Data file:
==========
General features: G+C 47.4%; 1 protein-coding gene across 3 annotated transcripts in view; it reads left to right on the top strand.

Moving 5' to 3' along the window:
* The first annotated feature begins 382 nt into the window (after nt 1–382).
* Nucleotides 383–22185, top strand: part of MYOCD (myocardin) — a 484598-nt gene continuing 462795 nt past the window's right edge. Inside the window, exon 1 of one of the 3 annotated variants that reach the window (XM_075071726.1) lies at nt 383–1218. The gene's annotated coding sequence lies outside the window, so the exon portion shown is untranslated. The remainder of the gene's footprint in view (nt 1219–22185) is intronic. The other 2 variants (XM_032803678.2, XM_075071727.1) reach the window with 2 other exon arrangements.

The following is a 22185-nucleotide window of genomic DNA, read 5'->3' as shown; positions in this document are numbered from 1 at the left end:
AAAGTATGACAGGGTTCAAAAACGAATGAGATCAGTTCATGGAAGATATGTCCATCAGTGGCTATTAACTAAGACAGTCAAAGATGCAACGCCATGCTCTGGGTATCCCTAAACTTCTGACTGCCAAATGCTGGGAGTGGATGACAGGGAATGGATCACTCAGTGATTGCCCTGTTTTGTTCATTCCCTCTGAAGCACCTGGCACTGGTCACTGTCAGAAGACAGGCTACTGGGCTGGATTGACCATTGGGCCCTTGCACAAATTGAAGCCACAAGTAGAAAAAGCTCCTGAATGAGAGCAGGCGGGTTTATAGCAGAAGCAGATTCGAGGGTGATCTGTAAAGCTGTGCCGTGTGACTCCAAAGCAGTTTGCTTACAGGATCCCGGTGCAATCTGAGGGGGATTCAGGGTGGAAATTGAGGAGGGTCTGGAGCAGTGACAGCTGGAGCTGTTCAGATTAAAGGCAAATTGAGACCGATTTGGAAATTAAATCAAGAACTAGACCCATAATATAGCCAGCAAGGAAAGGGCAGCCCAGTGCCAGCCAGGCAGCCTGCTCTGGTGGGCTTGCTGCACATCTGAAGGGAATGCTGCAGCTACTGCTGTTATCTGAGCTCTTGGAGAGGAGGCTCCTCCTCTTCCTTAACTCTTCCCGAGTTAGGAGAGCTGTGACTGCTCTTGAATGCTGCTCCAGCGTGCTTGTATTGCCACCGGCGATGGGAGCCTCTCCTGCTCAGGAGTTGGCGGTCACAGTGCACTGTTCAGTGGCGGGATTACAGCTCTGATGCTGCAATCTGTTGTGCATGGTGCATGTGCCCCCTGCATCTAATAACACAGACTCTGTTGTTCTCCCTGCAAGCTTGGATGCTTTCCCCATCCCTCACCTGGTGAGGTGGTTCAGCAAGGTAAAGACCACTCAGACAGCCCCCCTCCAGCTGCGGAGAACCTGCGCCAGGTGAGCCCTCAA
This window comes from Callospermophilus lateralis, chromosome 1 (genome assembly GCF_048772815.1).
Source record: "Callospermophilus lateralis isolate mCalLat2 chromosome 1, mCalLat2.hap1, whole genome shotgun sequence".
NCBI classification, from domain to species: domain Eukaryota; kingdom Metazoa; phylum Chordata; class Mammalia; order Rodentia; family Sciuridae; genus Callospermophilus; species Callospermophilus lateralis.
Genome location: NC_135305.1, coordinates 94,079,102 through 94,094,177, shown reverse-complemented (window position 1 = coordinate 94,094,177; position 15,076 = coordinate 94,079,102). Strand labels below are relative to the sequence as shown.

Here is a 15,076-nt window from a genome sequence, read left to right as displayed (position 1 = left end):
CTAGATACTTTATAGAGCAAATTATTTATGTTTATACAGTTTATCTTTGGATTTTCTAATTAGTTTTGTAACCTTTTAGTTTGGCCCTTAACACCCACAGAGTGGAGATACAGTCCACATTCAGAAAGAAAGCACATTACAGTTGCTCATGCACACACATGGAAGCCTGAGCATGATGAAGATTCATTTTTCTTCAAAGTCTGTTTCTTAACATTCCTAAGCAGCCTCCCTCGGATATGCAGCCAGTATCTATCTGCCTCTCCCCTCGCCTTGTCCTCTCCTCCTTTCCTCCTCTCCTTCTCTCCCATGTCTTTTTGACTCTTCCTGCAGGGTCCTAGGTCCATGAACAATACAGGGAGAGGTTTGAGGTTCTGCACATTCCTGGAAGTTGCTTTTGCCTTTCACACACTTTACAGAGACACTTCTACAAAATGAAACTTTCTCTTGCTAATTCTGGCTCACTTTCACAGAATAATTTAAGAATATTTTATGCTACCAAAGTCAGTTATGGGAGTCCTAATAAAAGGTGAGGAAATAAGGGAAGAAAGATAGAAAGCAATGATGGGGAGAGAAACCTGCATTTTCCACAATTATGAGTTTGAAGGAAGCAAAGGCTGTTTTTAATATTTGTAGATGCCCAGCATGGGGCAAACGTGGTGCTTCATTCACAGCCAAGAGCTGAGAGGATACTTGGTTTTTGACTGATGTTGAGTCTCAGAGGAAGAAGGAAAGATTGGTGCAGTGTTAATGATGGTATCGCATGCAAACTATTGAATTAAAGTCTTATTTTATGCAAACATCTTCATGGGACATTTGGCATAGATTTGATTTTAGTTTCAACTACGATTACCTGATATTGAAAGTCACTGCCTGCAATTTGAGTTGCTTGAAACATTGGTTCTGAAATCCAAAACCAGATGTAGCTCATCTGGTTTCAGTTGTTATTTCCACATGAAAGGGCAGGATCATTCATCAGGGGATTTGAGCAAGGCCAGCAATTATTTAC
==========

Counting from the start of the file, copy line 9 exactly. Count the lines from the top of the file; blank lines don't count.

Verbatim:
NCBI classification, from domain to species: domain Eukaryota; kingdom Metazoa; phylum Chordata; class Mammalia; order Rodentia; family Sciuridae; genus Callospermophilus; species Callospermophilus lateralis.